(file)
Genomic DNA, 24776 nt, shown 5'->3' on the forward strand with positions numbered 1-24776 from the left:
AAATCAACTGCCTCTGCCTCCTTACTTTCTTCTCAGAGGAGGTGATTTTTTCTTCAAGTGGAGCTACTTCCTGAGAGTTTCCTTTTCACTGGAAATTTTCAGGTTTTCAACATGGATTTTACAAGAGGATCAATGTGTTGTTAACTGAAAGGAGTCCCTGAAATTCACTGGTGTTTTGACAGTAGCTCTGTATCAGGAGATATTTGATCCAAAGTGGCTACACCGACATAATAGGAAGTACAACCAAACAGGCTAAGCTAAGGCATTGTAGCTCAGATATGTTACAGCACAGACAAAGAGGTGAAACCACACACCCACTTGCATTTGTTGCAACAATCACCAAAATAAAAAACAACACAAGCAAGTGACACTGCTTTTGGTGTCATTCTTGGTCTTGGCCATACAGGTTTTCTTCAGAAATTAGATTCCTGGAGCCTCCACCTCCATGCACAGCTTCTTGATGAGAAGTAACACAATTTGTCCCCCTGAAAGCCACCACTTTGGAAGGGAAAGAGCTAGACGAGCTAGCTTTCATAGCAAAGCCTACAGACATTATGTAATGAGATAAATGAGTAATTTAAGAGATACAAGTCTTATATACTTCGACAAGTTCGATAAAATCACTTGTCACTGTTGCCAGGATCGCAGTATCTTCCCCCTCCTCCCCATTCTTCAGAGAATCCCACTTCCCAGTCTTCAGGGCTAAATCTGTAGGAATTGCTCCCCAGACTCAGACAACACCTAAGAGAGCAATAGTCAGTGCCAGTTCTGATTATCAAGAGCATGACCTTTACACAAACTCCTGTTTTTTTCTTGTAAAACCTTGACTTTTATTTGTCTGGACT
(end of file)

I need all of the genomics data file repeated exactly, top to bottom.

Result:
Genomic DNA, 24776 nt, shown 5'->3' on the forward strand with positions numbered 1-24776 from the left:
AAATCAACTGCCTCTGCCTCCTTACTTTCTTCTCAGAGGAGGTGATTTTTTCTTCAAGTGGAGCTACTTCCTGAGAGTTTCCTTTTCACTGGAAATTTTCAGGTTTTCAACATGGATTTTACAAGAGGATCAATGTGTTGTTAACTGAAAGGAGTCCCTGAAATTCACTGGTGTTTTGACAGTAGCTCTGTATCAGGAGATATTTGATCCAAAGTGGCTACACCGACATAATAGGAAGTACAACCAAACAGGCTAAGCTAAGGCATTGTAGCTCAGATATGTTACAGCACAGACAAAGAGGTGAAACCACACACCCACTTGCATTTGTTGCAACAATCACCAAAATAAAAAACAACACAAGCAAGTGACACTGCTTTTGGTGTCATTCTTGGTCTTGGCCATACAGGTTTTCTTCAGAAATTAGATTCCTGGAGCCTCCACCTCCATGCACAGCTTCTTGATGAGAAGTAACACAATTTGTCCCCCTGAAAGCCACCACTTTGGAAGGGAAAGAGCTAGACGAGCTAGCTTTCATAGCAAAGCCTACAGACATTATGTAATGAGATAAATGAGTAATTTAAGAGATACAAGTCTTATATACTTCGACAAGTTCGATAAAATCACTTGTCACTGTTGCCAGGATCGCAGTATCTTCCCCCTCCTCCCCATTCTTCAGAGAATCCCACTTCCCAGTCTTCAGGGCTAAATCTGTAGGAATTGCTCCCCAGACTCAGACAACACCTAAGAGAGCAATAGTCAGTGCCAGTTCTGATTATCAAGAGCATGACCTTTACACAAACTCCTGTTTTTTTCTTGTAAAACCTTGACTTTTATTTGTCTGGACT